Write short notes on the Execution Unit (EU) and the Bus Interface Unit (BIU) in 8086 microprocessors


Internal architecture of 8086 microprocessor

If we study the internal architecture of 8086 microprocessor, we can see that it has two major units; Execution Unit (EU) and Bus Interface Unit (BIU). They are dependent and work with each other.

In the following given figure, which is a block diagram of 8086 microprocessor, it can be seen it is internally divided into two separate functional units. These are the Bus Interface Unit (BIU) and the Execution Unit (EU). These two functional units can work simultaneously to increase system speed and hence the throughput. Throughput is a measure of number of instructions executed per unit time.

Below is a short description of these two units.

Block diagram of 8086 microprocessor

Execution Unit (EU)

Execution unit receives program instruction codes and data from the BIU, executes them and stores the results in the general registers. It can also store the data in a memory location or send them to an I/O device by passing the data back to the BIU. This unit, EU, has no connection with the system Buses. It receives and outputs all its data through BIU.  

ALU (Arithmetic and Logic Unit)

The EU unit contains a circuit board called the Arithmetic and Logic Unit. The ALU can perform arithmetic, such as; +,-,×,/ and logic such as OR, AND, NOT operations.


A register is like a memory location where the exception is that names instead of numbers denote these locations. It has 4 data registers, AX, BX, CX, DX and 2 pointer registers SP, BP and 2 index registers SI, DI and 1 temporary register and 1 status register FLAGS . AX, BX, CX and DX registers has 2 8-bit registers to access the high and low byte data registers. The high and low bytes of AX are AH and AL respectively. Similarly, the high and low bytes of BX, CX, DX are BH and BL, CH and Cl, DH and DL respectively. All the data, pointer, index and status registers are of 16 bits. Else these, the temporary register holds the operands for the ALU and the individual bits of the FLAGS register reflect the result of a computation.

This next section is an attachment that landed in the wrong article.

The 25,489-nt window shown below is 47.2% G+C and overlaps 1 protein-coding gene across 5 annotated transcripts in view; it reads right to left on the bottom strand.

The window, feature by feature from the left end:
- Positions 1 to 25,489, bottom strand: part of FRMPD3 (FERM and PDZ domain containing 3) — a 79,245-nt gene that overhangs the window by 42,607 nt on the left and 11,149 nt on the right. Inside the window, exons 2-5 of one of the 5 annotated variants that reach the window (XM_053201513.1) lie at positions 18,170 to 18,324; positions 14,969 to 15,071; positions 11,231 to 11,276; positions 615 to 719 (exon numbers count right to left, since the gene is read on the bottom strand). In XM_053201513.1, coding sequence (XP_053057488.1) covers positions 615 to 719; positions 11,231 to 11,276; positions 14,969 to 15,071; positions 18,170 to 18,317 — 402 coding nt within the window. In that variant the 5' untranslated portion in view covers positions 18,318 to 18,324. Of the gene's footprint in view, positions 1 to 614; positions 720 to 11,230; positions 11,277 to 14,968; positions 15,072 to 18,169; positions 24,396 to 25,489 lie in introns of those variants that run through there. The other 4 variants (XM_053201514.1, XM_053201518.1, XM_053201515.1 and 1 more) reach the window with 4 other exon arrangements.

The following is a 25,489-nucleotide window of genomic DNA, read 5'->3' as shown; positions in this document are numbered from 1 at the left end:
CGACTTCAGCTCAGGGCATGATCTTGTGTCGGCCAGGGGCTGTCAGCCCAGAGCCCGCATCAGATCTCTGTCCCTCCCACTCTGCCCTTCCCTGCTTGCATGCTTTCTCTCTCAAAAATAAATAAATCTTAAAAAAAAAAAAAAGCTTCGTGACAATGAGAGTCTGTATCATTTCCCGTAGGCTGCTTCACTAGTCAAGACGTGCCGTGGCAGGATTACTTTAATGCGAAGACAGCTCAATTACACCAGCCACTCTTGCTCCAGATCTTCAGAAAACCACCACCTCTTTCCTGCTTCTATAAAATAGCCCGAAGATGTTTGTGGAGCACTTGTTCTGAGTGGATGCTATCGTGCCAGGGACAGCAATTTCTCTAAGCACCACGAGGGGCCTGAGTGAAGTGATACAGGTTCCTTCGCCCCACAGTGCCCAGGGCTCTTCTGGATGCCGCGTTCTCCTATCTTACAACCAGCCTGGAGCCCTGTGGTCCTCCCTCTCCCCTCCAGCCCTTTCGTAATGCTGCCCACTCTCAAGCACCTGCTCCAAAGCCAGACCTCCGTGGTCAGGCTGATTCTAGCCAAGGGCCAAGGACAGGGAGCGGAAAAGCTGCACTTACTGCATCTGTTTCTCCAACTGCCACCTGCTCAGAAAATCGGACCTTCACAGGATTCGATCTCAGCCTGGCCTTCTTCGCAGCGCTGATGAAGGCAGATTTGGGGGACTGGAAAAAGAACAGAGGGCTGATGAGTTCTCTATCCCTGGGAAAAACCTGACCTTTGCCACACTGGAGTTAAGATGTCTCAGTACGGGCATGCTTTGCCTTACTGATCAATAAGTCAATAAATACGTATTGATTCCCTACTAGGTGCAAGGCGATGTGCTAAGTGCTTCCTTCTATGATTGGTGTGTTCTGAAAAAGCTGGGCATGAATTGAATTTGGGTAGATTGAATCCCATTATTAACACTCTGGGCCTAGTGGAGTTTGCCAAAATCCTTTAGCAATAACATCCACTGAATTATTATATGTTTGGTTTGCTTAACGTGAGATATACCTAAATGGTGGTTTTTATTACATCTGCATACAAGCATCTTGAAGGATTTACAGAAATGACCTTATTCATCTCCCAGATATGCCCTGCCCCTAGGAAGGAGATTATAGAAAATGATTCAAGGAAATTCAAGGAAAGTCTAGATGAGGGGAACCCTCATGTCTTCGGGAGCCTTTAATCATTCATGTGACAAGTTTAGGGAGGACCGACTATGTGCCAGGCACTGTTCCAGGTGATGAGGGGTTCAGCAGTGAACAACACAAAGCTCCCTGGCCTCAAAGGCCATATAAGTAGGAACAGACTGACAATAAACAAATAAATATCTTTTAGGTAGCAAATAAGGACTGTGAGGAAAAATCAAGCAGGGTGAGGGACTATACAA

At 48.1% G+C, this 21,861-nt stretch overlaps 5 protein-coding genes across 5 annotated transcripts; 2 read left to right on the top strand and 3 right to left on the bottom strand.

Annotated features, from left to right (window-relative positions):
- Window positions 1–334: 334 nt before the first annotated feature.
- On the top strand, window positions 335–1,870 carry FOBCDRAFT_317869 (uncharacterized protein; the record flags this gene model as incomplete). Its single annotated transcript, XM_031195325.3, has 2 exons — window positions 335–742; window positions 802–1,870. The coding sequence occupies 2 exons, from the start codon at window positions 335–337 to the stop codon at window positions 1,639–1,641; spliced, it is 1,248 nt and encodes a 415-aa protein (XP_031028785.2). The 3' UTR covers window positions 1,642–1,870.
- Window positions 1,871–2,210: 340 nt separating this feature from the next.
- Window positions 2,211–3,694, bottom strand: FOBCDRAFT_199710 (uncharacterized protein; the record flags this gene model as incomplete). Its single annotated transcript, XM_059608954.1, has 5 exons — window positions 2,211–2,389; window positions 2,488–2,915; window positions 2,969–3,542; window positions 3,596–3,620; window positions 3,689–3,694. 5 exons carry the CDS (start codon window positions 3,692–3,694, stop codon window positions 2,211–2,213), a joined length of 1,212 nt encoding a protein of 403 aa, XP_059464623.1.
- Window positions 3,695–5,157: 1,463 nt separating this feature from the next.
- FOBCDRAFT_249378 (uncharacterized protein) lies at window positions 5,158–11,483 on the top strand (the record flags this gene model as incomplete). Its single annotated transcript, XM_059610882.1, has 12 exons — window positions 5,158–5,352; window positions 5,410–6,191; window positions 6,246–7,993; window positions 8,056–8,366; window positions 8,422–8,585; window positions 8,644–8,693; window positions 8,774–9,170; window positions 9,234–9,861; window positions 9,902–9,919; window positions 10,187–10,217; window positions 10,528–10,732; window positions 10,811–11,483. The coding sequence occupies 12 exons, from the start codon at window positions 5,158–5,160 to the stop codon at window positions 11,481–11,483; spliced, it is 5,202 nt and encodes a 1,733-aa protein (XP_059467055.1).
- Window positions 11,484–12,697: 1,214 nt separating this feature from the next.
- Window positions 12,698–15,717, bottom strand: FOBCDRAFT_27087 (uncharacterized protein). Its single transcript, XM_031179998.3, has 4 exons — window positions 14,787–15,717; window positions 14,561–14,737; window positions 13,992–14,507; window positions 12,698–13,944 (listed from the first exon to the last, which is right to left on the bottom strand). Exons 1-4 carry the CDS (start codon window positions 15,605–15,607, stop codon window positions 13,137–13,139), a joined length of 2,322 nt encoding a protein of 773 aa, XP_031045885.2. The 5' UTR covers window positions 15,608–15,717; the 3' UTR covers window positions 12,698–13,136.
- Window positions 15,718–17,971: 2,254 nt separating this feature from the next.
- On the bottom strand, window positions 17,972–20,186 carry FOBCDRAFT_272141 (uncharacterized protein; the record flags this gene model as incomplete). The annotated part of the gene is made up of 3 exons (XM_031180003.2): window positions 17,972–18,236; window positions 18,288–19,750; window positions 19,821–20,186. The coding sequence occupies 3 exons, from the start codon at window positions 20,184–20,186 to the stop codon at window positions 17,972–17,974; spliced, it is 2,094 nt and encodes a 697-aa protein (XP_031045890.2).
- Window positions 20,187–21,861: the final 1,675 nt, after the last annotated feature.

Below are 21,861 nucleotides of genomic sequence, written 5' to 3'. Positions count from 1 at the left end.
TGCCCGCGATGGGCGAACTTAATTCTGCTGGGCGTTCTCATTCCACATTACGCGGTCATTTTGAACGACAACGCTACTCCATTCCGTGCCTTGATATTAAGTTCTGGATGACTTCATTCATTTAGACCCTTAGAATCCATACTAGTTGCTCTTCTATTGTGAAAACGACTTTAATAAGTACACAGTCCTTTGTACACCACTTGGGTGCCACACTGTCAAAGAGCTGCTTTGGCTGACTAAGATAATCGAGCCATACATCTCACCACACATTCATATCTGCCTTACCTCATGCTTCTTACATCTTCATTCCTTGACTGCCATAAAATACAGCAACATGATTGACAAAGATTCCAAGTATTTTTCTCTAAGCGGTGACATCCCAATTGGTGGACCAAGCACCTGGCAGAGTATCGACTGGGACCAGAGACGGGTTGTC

Bus Interface Unit

As the execution unit (EU) has no connection with the system Busses, bus interface unit (BIU) handles this job. BIU and EU connects with each other using an internal bus. It provides a full 16-bit bi-directional data bus and 20-bit address bus. The bus interface unit is responsible for performing all external bus operations. BIU connects EU with the memory or I/O circuits. It is responsible for transmitting data, addresses and control signal on the busses.

6 Functions of Bus Interface Unit

  1. It sends address of the memory or I/O.
  2. It fetches instruction from memory.
  3. It reads data from port/memory.
  4. It Writes data into port/memory.
  5. It supports instruction queuing.
  6. It provides the address relocation facility.

To implement these functions the BIU contains the instruction queue, segment registers instruction pointer, address summer and bus control logic

Segment Registers

BIU has 4 segment busses which are CS, DS, SS, ES. These all 4 segment registers hold the addresses of instructions and data in memory. The processor uses these values to access memory locations.

It also contains 1 pointer register IP. IP contains the address of the next instruction to executed by the EU.

Instruction Queue

BIU also contain an instruction queue. When the execution unit (EU) executes instructions, the BIU gets up to 6 bytes of the next instruction and stores them in the instruction queue and this process is called instruction prefetch. This is a process to speed up the processor. Also when the EU needs to be connected with memory or peripherals, BIU suspends instruction prefetch and performs the needed operations. 


  1. What if u could give a simple answer with less complexity for the user to understand it fully and nicely????

  2. These are class notes and intended for those who are studying these courses, and I can't find anything which is complex much to understand. Every term I used is related and relevant. I would appreciate a better approach if you provide.

  3. Anonymous

    Very good explanation.
    Grow it.

  4. Anonymous

    these notes are riili helpful…can u pls write some on interfacing

  5. Anonymous

    This is good stuff. Thanks man

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